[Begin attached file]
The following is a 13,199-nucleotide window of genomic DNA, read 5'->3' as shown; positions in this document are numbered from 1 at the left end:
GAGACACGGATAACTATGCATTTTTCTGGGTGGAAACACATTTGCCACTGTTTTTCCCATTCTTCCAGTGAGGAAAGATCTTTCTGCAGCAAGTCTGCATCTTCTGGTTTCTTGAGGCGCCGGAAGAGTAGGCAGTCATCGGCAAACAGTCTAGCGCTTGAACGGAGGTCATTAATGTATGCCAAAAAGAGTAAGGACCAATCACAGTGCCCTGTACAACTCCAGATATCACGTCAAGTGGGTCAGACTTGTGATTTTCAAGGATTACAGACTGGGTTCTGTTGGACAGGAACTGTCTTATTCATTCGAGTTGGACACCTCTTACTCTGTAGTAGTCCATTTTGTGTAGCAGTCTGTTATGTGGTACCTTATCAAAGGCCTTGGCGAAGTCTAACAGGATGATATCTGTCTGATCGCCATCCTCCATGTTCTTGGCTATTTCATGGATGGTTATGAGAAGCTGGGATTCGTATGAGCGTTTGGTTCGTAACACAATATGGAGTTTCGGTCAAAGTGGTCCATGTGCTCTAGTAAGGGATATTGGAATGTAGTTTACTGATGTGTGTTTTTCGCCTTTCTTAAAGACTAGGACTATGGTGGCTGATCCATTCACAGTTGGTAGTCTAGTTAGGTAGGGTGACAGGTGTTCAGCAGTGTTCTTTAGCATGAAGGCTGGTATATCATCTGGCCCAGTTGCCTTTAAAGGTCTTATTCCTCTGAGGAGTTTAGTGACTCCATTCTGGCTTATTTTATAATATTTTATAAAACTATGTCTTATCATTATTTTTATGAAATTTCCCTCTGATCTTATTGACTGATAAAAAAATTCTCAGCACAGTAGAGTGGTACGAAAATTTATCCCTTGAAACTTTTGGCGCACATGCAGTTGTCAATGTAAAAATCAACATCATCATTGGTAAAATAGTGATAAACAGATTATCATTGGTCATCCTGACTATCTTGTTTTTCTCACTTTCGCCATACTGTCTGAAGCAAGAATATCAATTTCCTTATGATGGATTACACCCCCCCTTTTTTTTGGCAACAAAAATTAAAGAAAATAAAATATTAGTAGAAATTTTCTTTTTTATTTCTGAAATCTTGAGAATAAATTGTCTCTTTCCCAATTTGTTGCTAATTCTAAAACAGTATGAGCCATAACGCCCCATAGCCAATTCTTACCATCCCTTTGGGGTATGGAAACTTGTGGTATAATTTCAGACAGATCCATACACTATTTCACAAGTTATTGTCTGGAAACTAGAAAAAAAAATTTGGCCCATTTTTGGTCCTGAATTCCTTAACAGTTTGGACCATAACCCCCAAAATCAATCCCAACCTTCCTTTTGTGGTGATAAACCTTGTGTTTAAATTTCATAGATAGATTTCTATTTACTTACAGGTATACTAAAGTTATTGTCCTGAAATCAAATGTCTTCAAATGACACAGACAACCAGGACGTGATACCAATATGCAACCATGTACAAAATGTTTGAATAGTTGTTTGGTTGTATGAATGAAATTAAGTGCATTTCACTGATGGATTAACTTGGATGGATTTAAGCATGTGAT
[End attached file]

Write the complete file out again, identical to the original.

The following is a 13,199-nucleotide window of genomic DNA, read 5'->3' as shown; positions in this document are numbered from 1 at the left end:
GAGACACGGATAACTATGCATTTTTCTGGGTGGAAACACATTTGCCACTGTTTTTCCCATTCTTCCAGTGAGGAAAGATCTTTCTGCAGCAAGTCTGCATCTTCTGGTTTCTTGAGGCGCCGGAAGAGTAGGCAGTCATCGGCAAACAGTCTAGCGCTTGAACGGAGGTCATTAATGTATGCCAAAAAGAGTAAGGACCAATCACAGTGCCCTGTACAACTCCAGATATCACGTCAAGTGGGTCAGACTTGTGATTTTCAAGGATTACAGACTGGGTTCTGTTGGACAGGAACTGTCTTATTCATTCGAGTTGGACACCTCTTACTCTGTAGTAGTCCATTTTGTGTAGCAGTCTGTTATGTGGTACCTTATCAAAGGCCTTGGCGAAGTCTAACAGGATGATATCTGTCTGATCGCCATCCTCCATGTTCTTGGCTATTTCATGGATGGTTATGAGAAGCTGGGATTCGTATGAGCGTTTGGTTCGTAACACAATATGGAGTTTCGGTCAAAGTGGTCCATGTGCTCTAGTAAGGGATATTGGAATGTAGTTTACTGATGTGTGTTTTTCGCCTTTCTTAAAGACTAGGACTATGGTGGCTGATCCATTCACAGTTGGTAGTCTAGTTAGGTAGGGTGACAGGTGTTCAGCAGTGTTCTTTAGCATGAAGGCTGGTATATCATCTGGCCCAGTTGCCTTTAAAGGTCTTATTCCTCTGAGGAGTTTAGTGACTCCATTCTGGCTTATTTTATAATATTTTATAAAACTATGTCTTATCATTATTTTTATGAAATTTCCCTCTGATCTTATTGACTGATAAAAAAATTCTCAGCACAGTAGAGTGGTACGAAAATTTATCCCTTGAAACTTTTGGCGCACATGCAGTTGTCAATGTAAAAATCAACATCATCATTGGTAAAATAGTGATAAACAGATTATCATTGGTCATCCTGACTATCTTGTTTTTCTCACTTTCGCCATACTGTCTGAAGCAAGAATATCAATTTCCTTATGATGGATTACACCCCCCCTTTTTTTTGGCAACAAAAATTAAAGAAAATAAAATATTAGTAGAAATTTTCTTTTTTATTTCTGAAATCTTGAGAATAAATTGTCTCTTTCCCAATTTGTTGCTAATTCTAAAACAGTATGAGCCATAACGCCCCATAGCCAATTCTTACCATCCCTTTGGGGTATGGAAACTTGTGGTATAATTTCAGACAGATCCATACACTATTTCACAAGTTATTGTCTGGAAACTAGAAAAAAAAATTTGGCCCATTTTTGGTCCTGAATTCCTTAACAGTTTGGACCATAACCCCCAAAATCAATCCCAACCTTCCTTTTGTGGTGATAAACCTTGTGTTTAAATTTCATAGATAGATTTCTATTTACTTACAGGTATACTAAAGTTATTGTCCTGAAATCAAATGTCTTCAAATGACACAGACAACCAGGACGTGATACCAATATGCAACCATGTACAAAATGTTTGAATAGTTGTTTGGTTGTATGAATGAAATTAAGTGCATTTCACTGATGGATTAACTTGGATGGATTTAAGCATGTGAT